House reading clerks - past and present

The Hill recently interviewed retired reading clerk Paul Hayes and his replacement Susan Cole to learn more about the idiosyncrasies of reading to Congress.


Susan Cole

How long have you been doing this?
One week. I haven’t read anything yet. I have to go to a speech person [to have coaching on] the way I articulate and project.

When will you begin reading on the floor?
Depends on the timing, but [it may be] sometime in August, most likely September, before I stand up and speak. Appropriations [season] is the hardest time for the reading clerk. Right now I’m just observing.

Did you have to audition?
Yes. I kind of put my name in a hat and got a phone call for an audition.

What’s the process like?
The audition lasted three minutes. I read four different pieces of legislation: a resolution, [an] amendment, a handwritten amendment, a presidential message and a bill.

Do you have any history in public speaking?
For nine years I was the reading clerk for the Financial Services Committee, which is the second largest committee on the Hill.

Have you ever taken voice classes?
I’ve never had any voice work. I have taken diction classes on my own time for six months.

Do you smoke?
No.

Do you need glasses to read?
I wear contacts.

Did you ever make any mistakes reading bills for the Financial Services Committee?
Oh, sure. I’m human. My goal was always to get through a markup without making a misstep.

What will you do in your down time? Play Sudoku? Crossword puzzles?
I’ll probably have to pick up one of those two. In my previous job I didn’t have any down time per se.

Do you have a favorite word that you like to read out loud?
Can’t say that I have a certain one …

What’s the latest you ever worked for the Financial Services Committee?
Maybe midnight or 1 a.m.?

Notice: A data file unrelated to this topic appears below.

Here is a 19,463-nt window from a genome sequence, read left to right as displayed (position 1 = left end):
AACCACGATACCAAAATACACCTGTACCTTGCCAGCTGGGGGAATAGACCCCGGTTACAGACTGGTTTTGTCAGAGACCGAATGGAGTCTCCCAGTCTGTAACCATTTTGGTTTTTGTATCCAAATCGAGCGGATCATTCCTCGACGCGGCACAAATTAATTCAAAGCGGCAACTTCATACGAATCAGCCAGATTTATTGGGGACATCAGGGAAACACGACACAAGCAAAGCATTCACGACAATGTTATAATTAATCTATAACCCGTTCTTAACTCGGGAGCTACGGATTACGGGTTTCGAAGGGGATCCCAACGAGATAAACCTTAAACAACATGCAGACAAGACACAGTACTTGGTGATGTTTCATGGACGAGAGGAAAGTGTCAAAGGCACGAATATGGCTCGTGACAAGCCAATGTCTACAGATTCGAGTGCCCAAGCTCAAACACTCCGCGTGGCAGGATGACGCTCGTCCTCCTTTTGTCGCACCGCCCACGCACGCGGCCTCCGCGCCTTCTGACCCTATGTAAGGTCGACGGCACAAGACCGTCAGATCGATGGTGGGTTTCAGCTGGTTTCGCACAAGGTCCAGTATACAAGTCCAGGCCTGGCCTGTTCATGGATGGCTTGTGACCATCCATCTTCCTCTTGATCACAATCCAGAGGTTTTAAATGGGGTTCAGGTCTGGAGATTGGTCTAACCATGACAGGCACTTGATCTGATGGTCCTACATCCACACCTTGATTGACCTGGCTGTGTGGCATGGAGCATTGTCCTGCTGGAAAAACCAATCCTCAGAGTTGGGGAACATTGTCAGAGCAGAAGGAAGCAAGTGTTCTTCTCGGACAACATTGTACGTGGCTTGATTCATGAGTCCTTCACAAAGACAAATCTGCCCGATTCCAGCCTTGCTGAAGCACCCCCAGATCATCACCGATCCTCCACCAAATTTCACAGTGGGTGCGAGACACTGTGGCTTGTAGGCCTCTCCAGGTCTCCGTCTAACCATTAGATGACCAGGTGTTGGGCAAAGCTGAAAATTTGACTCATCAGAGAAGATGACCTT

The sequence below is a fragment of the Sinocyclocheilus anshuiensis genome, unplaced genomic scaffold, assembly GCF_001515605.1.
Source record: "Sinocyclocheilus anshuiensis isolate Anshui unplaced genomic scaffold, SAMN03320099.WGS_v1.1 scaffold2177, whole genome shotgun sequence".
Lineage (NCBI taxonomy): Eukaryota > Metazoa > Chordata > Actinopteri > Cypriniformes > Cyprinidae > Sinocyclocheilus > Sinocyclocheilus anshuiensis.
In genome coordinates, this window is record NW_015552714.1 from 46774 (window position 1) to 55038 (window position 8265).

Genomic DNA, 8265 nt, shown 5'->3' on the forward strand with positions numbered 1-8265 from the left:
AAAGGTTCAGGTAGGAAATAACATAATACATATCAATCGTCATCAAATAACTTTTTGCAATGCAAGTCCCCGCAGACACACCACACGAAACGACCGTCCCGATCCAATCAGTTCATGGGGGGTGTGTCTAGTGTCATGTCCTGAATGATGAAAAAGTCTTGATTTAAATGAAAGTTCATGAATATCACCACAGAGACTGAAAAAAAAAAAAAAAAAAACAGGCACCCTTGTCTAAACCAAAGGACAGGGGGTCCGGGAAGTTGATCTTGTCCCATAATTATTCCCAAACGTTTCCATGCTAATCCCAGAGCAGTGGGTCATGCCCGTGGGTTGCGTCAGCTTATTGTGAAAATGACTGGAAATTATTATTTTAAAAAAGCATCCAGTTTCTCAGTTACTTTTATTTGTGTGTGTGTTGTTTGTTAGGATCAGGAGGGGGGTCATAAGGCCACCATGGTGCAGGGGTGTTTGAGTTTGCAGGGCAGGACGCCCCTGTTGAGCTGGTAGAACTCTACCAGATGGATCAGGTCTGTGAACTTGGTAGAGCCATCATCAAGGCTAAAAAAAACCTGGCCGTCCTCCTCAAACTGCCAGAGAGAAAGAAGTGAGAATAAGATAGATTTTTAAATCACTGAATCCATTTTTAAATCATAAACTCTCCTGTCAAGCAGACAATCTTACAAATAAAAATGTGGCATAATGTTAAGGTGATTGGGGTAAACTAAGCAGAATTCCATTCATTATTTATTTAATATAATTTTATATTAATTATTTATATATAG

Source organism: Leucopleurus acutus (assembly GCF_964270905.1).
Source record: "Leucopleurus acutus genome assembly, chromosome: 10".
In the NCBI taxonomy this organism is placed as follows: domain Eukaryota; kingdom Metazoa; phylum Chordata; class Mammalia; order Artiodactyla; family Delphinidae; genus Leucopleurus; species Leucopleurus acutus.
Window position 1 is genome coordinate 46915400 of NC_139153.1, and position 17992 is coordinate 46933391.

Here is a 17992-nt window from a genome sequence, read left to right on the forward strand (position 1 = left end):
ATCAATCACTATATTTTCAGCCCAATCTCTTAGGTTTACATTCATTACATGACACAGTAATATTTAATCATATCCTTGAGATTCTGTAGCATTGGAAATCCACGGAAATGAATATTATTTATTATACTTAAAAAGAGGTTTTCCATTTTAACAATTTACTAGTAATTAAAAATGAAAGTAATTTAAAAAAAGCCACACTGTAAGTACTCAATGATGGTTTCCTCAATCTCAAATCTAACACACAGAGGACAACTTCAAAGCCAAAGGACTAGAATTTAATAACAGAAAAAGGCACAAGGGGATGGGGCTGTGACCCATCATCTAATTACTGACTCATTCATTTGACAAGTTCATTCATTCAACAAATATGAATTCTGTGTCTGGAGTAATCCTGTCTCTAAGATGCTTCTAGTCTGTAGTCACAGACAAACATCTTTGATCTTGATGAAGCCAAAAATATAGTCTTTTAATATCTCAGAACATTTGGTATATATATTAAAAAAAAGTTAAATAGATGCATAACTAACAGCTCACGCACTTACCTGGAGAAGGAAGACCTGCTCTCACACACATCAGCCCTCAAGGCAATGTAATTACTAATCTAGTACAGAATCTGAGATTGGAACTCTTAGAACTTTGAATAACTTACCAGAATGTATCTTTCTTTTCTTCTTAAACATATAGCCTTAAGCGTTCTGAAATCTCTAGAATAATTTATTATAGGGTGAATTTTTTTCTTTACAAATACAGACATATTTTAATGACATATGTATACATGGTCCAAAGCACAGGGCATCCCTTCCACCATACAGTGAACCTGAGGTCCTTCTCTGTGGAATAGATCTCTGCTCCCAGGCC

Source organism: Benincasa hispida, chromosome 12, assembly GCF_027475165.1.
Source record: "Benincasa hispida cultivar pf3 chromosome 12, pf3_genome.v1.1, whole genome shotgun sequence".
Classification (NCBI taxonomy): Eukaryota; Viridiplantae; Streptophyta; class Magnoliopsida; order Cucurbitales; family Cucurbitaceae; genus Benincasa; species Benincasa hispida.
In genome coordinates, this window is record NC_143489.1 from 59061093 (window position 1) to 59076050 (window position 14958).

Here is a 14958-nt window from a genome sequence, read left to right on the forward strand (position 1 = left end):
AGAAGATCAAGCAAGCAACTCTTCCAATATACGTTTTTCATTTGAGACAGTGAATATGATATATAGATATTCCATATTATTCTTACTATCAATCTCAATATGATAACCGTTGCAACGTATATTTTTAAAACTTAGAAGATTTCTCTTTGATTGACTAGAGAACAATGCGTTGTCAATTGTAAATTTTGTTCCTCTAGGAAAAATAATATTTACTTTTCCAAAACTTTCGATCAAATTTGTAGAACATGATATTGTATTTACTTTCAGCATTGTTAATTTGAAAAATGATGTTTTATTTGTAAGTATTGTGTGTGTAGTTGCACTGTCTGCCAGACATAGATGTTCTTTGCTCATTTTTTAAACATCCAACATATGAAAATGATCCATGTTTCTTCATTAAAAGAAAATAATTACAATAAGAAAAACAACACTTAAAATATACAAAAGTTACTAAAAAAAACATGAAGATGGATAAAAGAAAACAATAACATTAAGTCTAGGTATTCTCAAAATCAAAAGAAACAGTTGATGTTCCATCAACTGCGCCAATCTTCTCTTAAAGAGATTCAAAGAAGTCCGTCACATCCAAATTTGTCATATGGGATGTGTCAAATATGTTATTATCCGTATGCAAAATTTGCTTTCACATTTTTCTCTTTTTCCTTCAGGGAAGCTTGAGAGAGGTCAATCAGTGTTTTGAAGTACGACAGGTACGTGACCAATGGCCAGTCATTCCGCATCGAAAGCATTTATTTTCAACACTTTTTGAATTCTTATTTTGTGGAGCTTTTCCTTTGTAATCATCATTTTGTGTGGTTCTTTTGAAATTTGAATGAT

Do you have a favorite Speaker?
No, I don’t.

Are you a Republican?
Yes.

Do you have a pick for the White House in 2008?
I’m not going to comment on that.

Do you have a favorite author?
Can’t say that I have a specific author … I like to read things by Abraham Lincoln. Things he said are still pertinent today.

Where did you go to school?

Austin Peay State University in Clarksville, Tennessee. I played basketball and softball there.

Paul Hayes

How long were you the Republican reading clerk?
19 years.

Who is your greatest political influence?
Barry Goldwater. I was raised to be a Democrat. I started paying attention to the issues, politics … just about the time Goldwater was prominent. Because of him [I thought], “I must be a Republican.”

What was your favorite moment on the House floor?
Probably in early 1988, not more than three or four months on the job, [when I read] the full text of a resolution to Lady Bird Johnson … They weren’t my words, but I really put myself into it and the reaction was to be expected. It was one of the warmest, nicest moments on the House floor.

What is your least favorite moment?
Any night of special orders.

What is the latest you ever stayed?
All night, at times. [Once I started at] 10 a.m. and the session lasted until 4 or 5 p.m. the next afternoon.

Who is your favorite Speaker of the House?
Oh, I’m not going to take sides on that. All the Speakers I worked for were good people.

Where did you go to school?
Georgetown [University’s] school of foreign service.

Have you ever taken voice lessons?
Yes and no. [I had a] stroke eight years ago. I totally lost my voice. I had a paralyzed vocal cord. Nobody understands how or why I can talk. I shouldn’t be able to talk. [I worked with doctors at the George Washington Medical Center.] It wouldn’t have happened without them. I give them credit.

What do you do to keep your voice strong?
I take antihistamines to keep my throat as clear as possible. If I catch cold I will lose my voice for five weeks. If it’s cold outside I can’t go outside without a hat on and an overcoat. After the stroke, I don’t feel hot and cold anymore.

Have you ever made any mistakes reading on the floor?
I was off by several hundred million dollars on an appropriations bill. I dropped a zero. You should have seen the people come running. It came out [of my mouth] $4 million and it should’ve been $4 billion. I’m not infallible.

Since you had a unique viewpoint of Congress, do you remember any particular expressions or reactions?
Pretty much limited to rolling eyes or [a] “Did that person really say that?” sort of reaction. When it was something controversial, [there was] a lot of hooting and hollering.

Who would you like to see win in 2008?
Fred Thompson is a good candidate.

I hear that you smoke cigarettes; what brand do you smoke?
Camel filters.

Do you wear glasses?
Yes, for distance.

Did you have to audition?
Yes and no. I was asked by the clerk of the minority leader to apply for the job. All applicants go through auditions.

What was your favorite word to read aloud?
I don’t know. [Reading private bills], I had to read all those [bill] titles [that] had this long string of unpronounceable names. There was a Greek woman [with the last name] Vassiliaki or Vacalopoulou. It’s got a rhythm to it and it’s poetic.